“Well mister, I guess a deal is a deal…that stuff really works,” he told the carpetbagger.

The man did not say anything but moaned in a weakened voice.

The farmer, realizing the man was still, tied to the tree; the farmer quickly offered to cut him down. After he cut the man loose, the man collapsed to the ground and the farmer felt somewhat bad about what he had done to the salesman.

“Hey mister, didn’t you hear me, I’ll buy a case of that ointment from you,” He stated, hoping that might perk the salesman up some.

Instead, the salesman just laid there and moaned again.

Finally, the farmer reached down, rolled the man over and asked him, “Hey mister, I said I’d buy a case of your goods…are you okay?”

Finally, the salesman opened his eyes and told the farmer, “You didn’t tell me you had a suckling calf out here.”

My grandpa cracked up laughing from inside the rain barrel right up until his dad’s hand reached inside and jerked him right out. He said that was about the time he stopped laughing and very quick.

My grandpa did tell me that the farmer took the man back to the house, let him take a good hot bath, fed him breakfast and let him spend the day recovering from the calf incident. Fact is, he let the carpetbagger stay the night and get a goodnight’s rest before heading out the next day and he did buy a case of the ointment, as promised.

In today’s world, times are tough but let us hope times never get that bad and that we never get that desperate.  

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    • W. K. Hayes profile image
      Author

      Warren Keith Hayes 7 years ago from Bryson City, North Carolina

      Thank you Ddraigcoch. This is the story that inspired me to avoid working in ANY sales profession. LOL

    • Ddraigcoch profile image

      Emma 7 years ago from UK

      Oh my days. This is the funniest memory I have ever read. Well done W.K.Hayes. Voted up x

    • W. K. Hayes profile image
      Author

      Warren Keith Hayes 7 years ago from Bryson City, North Carolina

      You make a really great point,Genna East. Very funny but also very true. LOL

    • W. K. Hayes profile image
      Author

      Warren Keith Hayes 7 years ago from Bryson City, North Carolina

      Hi granniesharon, My grandfather was a very unique man and definitely a fun person to be around. His sense of humor was great.

    • Genna East profile image

      Genna East 7 years ago from Massachusetts, USA

      Thanks for that wonderful story and the humor; now I know one more reason why we don't see door-to-door salesmen anymore. :)

    • granniesharon profile image

      granniesharon 7 years ago

      that's my dad's name! funny you don't see it that often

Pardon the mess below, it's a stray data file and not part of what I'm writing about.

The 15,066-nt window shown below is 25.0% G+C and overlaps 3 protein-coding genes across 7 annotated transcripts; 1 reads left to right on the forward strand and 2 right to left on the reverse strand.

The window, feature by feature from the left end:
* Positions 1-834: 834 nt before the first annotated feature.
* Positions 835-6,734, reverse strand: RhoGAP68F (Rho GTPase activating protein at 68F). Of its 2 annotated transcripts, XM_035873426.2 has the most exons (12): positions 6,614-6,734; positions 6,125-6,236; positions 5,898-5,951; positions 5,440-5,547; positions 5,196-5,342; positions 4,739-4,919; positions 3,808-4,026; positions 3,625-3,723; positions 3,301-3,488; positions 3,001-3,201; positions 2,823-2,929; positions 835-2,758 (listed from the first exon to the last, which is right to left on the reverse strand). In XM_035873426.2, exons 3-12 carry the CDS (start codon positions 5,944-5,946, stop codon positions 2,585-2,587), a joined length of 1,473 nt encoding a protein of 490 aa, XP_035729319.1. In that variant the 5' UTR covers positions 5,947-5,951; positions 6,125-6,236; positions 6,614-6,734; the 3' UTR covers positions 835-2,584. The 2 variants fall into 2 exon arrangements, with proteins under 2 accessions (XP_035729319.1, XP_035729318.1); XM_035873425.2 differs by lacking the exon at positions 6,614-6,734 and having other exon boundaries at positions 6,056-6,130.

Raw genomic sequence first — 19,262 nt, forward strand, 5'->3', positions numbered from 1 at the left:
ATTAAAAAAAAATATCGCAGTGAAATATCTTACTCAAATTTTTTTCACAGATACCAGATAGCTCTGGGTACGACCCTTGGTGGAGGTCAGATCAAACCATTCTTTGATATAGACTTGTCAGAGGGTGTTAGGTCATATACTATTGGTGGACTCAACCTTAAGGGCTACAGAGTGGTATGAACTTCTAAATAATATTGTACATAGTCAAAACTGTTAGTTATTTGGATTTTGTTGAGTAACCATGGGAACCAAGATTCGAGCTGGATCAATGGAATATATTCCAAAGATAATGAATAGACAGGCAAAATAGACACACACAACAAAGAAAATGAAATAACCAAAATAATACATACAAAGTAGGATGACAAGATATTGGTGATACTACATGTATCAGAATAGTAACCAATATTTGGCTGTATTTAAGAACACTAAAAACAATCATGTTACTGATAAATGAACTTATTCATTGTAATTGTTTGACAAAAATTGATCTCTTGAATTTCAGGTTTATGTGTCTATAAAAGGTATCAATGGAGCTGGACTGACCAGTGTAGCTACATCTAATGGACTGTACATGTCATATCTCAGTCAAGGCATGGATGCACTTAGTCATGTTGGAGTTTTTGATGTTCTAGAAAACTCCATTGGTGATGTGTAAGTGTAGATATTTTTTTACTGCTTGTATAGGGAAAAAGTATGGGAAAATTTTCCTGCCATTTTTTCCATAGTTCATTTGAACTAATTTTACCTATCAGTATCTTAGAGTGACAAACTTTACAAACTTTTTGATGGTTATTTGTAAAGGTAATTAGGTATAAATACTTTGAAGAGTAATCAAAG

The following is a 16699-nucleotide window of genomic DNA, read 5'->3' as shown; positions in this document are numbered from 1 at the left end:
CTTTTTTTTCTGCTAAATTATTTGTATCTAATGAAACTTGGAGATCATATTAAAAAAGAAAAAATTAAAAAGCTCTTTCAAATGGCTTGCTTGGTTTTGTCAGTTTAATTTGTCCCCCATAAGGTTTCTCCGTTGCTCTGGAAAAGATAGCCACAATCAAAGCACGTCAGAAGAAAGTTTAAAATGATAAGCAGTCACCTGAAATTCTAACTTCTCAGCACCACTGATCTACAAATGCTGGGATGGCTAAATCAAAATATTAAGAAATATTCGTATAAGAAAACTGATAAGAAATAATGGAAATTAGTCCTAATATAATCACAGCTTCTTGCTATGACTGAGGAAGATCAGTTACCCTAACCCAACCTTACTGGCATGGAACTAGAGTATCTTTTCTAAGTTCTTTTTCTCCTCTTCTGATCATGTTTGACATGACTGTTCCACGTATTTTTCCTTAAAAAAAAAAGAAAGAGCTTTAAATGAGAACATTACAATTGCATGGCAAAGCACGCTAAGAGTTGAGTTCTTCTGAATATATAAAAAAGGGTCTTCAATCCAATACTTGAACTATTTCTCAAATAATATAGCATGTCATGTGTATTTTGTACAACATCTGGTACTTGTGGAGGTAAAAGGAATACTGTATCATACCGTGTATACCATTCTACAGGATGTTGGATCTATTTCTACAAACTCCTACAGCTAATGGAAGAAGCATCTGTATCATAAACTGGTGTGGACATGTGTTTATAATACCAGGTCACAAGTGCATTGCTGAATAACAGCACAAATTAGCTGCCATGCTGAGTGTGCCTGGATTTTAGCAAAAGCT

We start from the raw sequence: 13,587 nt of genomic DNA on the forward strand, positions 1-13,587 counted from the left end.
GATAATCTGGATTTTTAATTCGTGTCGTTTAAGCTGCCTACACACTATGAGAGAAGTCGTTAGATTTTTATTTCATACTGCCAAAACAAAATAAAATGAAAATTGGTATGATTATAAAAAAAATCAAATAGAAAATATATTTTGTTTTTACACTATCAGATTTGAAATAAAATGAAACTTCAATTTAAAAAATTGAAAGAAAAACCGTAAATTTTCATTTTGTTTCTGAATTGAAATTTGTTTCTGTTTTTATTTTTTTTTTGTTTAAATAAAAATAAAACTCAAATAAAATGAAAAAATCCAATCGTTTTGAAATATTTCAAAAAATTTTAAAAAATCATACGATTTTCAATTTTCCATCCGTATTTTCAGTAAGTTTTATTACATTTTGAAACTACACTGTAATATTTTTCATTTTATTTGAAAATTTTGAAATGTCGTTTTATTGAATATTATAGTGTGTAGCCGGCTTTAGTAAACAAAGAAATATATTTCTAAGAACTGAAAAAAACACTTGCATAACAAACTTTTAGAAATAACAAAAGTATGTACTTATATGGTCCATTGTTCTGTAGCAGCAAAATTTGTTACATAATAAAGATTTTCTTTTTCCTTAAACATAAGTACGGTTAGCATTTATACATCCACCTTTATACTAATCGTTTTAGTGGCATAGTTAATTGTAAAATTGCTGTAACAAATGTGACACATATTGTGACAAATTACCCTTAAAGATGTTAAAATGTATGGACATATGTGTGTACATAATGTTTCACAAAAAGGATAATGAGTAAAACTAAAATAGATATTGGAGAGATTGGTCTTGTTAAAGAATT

• W. K. Hayes profile image
      Author

      Warren Keith Hayes 7 years ago from Bryson City, North Carolina

      Hi Rhonda...nope, living in the south can be very hard on people. Still, we know how to have fun LOL

    • W. K. Hayes profile image
      Author

      Warren Keith Hayes 7 years ago from Bryson City, North Carolina

      Hi Shyla's Nana...I really did enjoy sitting there lsitening to him recant this memory and with him, you never knew where a story was going until it was there. He was a wonderful man.

    • Rhonda Waits profile image

      Rhonda Musch 7 years ago from The Emerald Coast

      Living in the South at times aint easy. See that is one of those Southern slangs also. Great article I truly enjoyed it. I always enjoying your writing as well. Thanks for everything my friend. Thanks for sharing your Grandpa with us. Voted up.

      Sweet wishes Rhonda

    • Shyla's Nana profile image

      Shyla's Nana 7 years ago

      I am so lmbo at this story Mr. Hayes. I definitely don't think I want to be a carpetbagger anytime soon. This was such a light-heartedly funny story. Thanks for sharing it with us. Times are hard right now for everyone as you stated and it is nice to find some humor in life, just sorry for the man that happened to. Also, kinda feel sorry for your grandpa's rump when his dad got ahold of it lol. Thank you for a much needed laugh. Take care.

      PS. Kinda makes you wonder though if they made lemonade in that rain barrel again. Maybe enough rain water fell in the barrel to clean it out before they tried using it again. Still lmbo.

    • W. K. Hayes profile image
      Author

      Warren Keith Hayes 7 years ago from Bryson City, North Carolina

      The depression was truly a hard time for Americans but I figured this would be a good warning to those that are thinking about becoming door-to-door salesmen LOL

    • tnderhrt23 profile image

      tnderhrt23 7 years ago

      I guess you got that right...!

    • W. K. Hayes profile image
      Author

      Warren Keith Hayes 7 years ago from Bryson City, North Carolina

      Hi Tnderhrt23 The worst part is the fact that is a true story and actually happened.

    • tnderhrt23 profile image

      tnderhrt23 7 years ago

      A most enjoyable, funny read, W.K.! Great job!